Manage episode 359218113 series 3378088
Kyle Worley and Rebecca McLaughlin are joined by Sarah Irving Stonebraker to discuss the history of ideas around human rights, where Christians find the foundation for human rights, and where we are today.
Questions Covered in This Episode:
- Sarah, what is your story, how did you become a Christian?
- What is the idea that universal human equality is Christian fiction? How does the history of ideas point to this idea?
- When we say “human rights,” what are we walking about?
- Has there been an attempt to disguise the Judeo-Christian origins of human rights?
- Does it matter that we don’t have a shared sense of values and principles? Where are we at in the global west when we are talking about human rights?
- Is it hard for people to see how strongly human rights are tied to Judeo-Christian origins?
- People can say that Christians have a terrible track record with human rights, how do we grapple with that?
- What would you say is the one thing you found most attractive about Jesus?
- Human Rights: The idea that there are certain entitlements or rights that belong to all human beings regardless of their religion, sexuality, gender, etc., and regardless if laws recognize those rights.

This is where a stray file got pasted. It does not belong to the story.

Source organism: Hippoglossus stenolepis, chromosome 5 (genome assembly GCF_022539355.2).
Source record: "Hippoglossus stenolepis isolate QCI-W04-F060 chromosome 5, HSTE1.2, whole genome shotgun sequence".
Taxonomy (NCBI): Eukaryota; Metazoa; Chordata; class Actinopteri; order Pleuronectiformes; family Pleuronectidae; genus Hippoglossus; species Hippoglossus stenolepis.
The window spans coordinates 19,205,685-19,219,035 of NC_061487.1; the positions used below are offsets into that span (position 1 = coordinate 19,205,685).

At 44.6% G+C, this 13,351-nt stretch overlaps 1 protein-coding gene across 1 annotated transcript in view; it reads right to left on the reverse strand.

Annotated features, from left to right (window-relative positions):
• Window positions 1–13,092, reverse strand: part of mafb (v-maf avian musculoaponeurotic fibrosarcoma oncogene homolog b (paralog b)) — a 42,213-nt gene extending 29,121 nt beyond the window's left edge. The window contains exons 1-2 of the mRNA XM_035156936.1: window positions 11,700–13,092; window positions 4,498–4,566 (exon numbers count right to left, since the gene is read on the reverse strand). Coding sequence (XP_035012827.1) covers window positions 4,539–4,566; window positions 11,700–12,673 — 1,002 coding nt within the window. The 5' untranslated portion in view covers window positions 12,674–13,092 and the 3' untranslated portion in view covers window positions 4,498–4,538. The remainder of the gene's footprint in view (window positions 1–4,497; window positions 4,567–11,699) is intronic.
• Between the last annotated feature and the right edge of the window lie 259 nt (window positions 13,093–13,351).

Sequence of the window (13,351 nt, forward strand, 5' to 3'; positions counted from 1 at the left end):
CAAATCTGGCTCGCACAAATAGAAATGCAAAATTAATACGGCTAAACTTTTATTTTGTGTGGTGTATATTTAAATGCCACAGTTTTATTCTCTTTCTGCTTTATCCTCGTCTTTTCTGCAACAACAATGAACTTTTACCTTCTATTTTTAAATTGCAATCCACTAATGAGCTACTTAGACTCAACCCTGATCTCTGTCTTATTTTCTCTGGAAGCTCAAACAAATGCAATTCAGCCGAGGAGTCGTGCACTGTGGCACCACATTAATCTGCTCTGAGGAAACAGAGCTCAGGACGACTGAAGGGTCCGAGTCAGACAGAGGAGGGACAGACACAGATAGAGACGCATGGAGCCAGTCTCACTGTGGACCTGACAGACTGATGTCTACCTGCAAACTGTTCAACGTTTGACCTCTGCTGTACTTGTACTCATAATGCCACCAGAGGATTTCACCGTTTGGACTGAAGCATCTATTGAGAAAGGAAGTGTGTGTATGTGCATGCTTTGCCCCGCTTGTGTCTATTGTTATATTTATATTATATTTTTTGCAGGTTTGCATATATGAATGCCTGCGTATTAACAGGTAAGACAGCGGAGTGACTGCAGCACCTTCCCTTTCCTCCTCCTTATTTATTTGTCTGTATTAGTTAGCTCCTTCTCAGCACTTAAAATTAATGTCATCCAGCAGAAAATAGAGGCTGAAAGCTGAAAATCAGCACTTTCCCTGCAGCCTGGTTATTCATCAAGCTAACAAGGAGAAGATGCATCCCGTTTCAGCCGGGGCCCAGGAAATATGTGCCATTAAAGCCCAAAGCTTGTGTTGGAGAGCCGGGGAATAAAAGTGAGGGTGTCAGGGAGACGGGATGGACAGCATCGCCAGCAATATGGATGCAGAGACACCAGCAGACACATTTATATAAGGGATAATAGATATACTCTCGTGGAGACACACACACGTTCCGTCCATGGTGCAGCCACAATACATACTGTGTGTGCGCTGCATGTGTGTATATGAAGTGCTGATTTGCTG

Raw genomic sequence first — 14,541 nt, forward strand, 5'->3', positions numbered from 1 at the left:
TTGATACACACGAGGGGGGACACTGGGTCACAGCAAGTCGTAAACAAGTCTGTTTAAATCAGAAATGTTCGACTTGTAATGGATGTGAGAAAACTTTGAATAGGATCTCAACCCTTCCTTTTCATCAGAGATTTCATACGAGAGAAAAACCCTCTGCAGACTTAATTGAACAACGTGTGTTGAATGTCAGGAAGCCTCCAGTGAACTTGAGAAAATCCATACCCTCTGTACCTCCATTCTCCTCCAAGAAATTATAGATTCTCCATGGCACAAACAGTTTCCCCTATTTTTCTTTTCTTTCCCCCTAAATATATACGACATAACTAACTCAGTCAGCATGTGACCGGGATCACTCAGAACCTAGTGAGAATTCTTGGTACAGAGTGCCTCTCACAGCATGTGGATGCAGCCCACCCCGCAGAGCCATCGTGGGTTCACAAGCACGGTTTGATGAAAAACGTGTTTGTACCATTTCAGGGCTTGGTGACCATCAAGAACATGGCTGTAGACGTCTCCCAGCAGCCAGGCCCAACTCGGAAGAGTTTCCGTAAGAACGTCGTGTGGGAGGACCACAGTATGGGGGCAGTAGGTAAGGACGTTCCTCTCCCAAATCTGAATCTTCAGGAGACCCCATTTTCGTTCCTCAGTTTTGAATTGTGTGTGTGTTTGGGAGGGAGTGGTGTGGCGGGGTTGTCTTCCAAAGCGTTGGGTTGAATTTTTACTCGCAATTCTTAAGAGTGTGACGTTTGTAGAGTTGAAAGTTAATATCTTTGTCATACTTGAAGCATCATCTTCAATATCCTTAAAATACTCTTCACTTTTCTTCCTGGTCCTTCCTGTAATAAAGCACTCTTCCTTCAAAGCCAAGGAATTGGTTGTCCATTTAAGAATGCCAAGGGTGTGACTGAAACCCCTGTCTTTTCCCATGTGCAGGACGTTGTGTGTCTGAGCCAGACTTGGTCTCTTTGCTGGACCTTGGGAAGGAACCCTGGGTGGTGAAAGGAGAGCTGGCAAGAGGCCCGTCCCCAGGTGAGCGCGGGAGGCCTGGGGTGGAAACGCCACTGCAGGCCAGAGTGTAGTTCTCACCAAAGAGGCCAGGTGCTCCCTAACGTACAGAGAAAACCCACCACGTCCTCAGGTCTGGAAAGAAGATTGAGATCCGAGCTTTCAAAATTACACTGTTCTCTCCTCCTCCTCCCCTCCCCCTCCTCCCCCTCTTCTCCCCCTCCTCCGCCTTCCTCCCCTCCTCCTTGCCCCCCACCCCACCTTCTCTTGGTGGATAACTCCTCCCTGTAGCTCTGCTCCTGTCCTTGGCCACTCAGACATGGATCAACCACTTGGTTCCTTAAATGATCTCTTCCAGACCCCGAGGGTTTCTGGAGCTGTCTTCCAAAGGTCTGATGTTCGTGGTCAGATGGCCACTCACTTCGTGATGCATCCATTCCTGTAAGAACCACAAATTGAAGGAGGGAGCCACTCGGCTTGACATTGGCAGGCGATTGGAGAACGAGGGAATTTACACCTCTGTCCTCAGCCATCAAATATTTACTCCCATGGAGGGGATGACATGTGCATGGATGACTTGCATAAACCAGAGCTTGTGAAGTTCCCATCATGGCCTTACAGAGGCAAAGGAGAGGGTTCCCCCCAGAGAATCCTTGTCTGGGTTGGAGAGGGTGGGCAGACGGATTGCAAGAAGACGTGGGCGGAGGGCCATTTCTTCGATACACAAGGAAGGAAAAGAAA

Sarah Irving-Stonebraker is an Australian-based academic, focusing on the history of Britain and the colonial world and especially the intersection of religion, science, and politics. Her first book, Natural Science and the Origins of the British Empire, investigates the way that England’s colonial empire became tied to the Protestant redemptive project of restoring humanity's original dominion over nature. Sarah and her husband, Johnathan, have three children, Madeleine, Charlotte, and James.
- Genesis 1:26-28
- “Mere Christianity” by C.S. Lewis
- United Nations Universal Declaration of Human Rights
- “Dominion: How the Christian Revolution Remade the World” by Tom Holland
- “After Virtue” by Alasdair MacIntyre
- “The Abolition of Man” by C.S. Lewis